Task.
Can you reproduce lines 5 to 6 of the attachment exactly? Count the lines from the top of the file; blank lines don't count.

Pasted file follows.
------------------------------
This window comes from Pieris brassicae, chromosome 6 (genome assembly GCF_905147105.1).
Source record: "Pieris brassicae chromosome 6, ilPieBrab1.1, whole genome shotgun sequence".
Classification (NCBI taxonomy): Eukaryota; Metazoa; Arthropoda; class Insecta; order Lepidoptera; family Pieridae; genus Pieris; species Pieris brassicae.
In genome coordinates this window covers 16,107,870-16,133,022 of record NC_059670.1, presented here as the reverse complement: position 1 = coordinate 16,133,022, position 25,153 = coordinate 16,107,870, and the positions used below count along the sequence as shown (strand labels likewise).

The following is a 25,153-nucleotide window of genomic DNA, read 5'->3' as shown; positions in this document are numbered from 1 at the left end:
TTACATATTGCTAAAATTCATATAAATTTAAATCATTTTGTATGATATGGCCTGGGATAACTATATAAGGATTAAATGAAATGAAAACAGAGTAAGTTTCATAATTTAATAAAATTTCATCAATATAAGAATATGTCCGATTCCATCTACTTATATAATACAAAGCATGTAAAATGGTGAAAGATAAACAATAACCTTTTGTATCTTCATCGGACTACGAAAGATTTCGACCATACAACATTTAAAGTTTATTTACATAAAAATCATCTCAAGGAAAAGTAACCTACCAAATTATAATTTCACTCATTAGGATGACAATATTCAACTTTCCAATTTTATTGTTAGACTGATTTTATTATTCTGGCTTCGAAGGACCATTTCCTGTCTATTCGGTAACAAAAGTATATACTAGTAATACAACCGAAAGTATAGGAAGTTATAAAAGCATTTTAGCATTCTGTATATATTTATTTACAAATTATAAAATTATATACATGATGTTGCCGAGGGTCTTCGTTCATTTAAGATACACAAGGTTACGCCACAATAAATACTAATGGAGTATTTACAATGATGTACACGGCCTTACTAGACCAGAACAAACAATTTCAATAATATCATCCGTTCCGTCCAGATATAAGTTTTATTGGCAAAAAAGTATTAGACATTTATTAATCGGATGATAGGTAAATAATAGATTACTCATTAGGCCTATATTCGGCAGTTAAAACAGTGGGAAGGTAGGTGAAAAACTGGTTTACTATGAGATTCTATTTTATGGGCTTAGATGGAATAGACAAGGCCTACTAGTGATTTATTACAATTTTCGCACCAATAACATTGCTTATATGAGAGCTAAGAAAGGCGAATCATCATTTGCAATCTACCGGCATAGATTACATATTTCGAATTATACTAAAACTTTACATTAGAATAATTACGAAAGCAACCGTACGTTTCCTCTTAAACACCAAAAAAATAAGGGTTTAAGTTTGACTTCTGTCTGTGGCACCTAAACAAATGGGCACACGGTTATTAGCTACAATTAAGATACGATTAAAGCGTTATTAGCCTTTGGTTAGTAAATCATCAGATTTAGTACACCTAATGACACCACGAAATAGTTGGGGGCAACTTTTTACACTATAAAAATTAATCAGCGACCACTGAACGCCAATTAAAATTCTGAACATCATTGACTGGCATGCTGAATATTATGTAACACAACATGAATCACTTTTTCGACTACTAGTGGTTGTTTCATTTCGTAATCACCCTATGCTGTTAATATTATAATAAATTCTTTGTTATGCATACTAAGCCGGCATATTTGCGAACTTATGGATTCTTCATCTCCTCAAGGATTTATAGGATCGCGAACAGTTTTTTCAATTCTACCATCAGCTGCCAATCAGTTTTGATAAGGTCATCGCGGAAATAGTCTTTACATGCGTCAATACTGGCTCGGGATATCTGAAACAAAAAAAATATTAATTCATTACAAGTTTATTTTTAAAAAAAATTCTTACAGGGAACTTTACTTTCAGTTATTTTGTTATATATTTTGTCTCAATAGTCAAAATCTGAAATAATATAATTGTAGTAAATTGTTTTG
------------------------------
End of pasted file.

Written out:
The following is a 25,153-nucleotide window of genomic DNA, read 5'->3' as shown; positions in this document are numbered from 1 at the left end:
TTACATATTGCTAAAATTCATATAAATTTAAATCATTTTGTATGATATGGCCTGGGATAACTATATAAGGATTAAATGAAATGAAAACAGAGTAAGTTTCATAATTTAATAAAATTTCATCAATATAAGAATATGTCCGATTCCATCTACTTATATAATACAAAGCATGTAAAATGGTGAAAGATAAACAATAACCTTTTGTATCTTCATCGGACTACGAAAGATTTCGACCATACAACATTTAAAGTTTATTTACATAAAAATCATCTCAAGGAAAAGTAACCTACCAAATTATAATTTCACTCATTAGGATGACAATATTCAACTTTCCAATTTTATTGTTAGACTGATTTTATTATTCTGGCTTCGAAGGACCATTTCCTGTCTATTCGGTAACAAAAGTATATACTAGTAATACAACCGAAAGTATAGGAAGTTATAAAAGCATTTTAGCATTCTGTATATATTTATTTACAAATTATAAAATTATATACATGATGTTGCCGAGGGTCTTCGTTCATTTAAGATACACAAGGTTACGCCACAATAAATACTAATGGAGTATTTACAATGATGTACACGGCCTTACTAGACCAGAACAAACAATTTCAATAATATCATCCGTTCCGTCCAGATATAAGTTTTATTGGCAAAAAAGTATTAGACATTTATTAATCGGATGATAGGTAAATAATAGATTACTCATTAGGCCTATATTCGGCAGTTAAAACAGTGGGAAGGTAGGTGAAAAACTGGTTTACTATGAGATTCTATTTTATGGGCTTAGATGGAATAGACAAGGCCTACTAGTGATTTATTACAATTTTCGCACCAATAACATTGCTTATATGAGAGCTAAGAAAGGCGAATCATCATTTGCAATCTACCGGCATAGATTACATATTTCGAATTATACTAAAACTTTACATTAGAATAATTACGAAAGCAACCGTACGTTTCCTCTTAAACACCAAAAAAATAAGGGTTTAAGTTTGACTTCTGTCTGTGGCACCTAAACAAATGGGCACACGGTTATTAGCTACAATTAAGATACGATTAAAGCGTTATTAGCCTTTGGTTAGTAAATCATCAGATTTAGTACACCTAATGACACCACGAAATAGTTGGGGGCAACTTTTTACACTATAAAAATTAATCAGCGACCACTGAACGCCAATTAAAATTCTGAACATCATTGACTGGCATGCTGAATATTATGTAACACAACATGAATCACTTTTTCGACTACTAGTGGTTGTTTCATTTCGTAATCACCCTATGCTGTTAATATTATAATAAATTCTTTGTTATGCATACTAAGCCGGCATATTTGCGAACTTATGGATTCTTCATCTCCTCAAGGATTTATAGGATCGCGAACAGTTTTTTCAATTCTACCATCAGCTGCCAATCAGTTTTGATAAGGTCATCGCGGAAATAGTCTTTACATGCGTCAATACTGGCTCGGGATATCTGAAACAAAAAAAATATTAATTCATTACAAGTTTATTTTTAAAAAAAATTCTTACAGGGAACTTTACTTTCAGTTATTTTGTTATATATTTTGTCTCAATAGTCAAAATCTGAAATAATATAATTGTAGTAAATTGTTTTG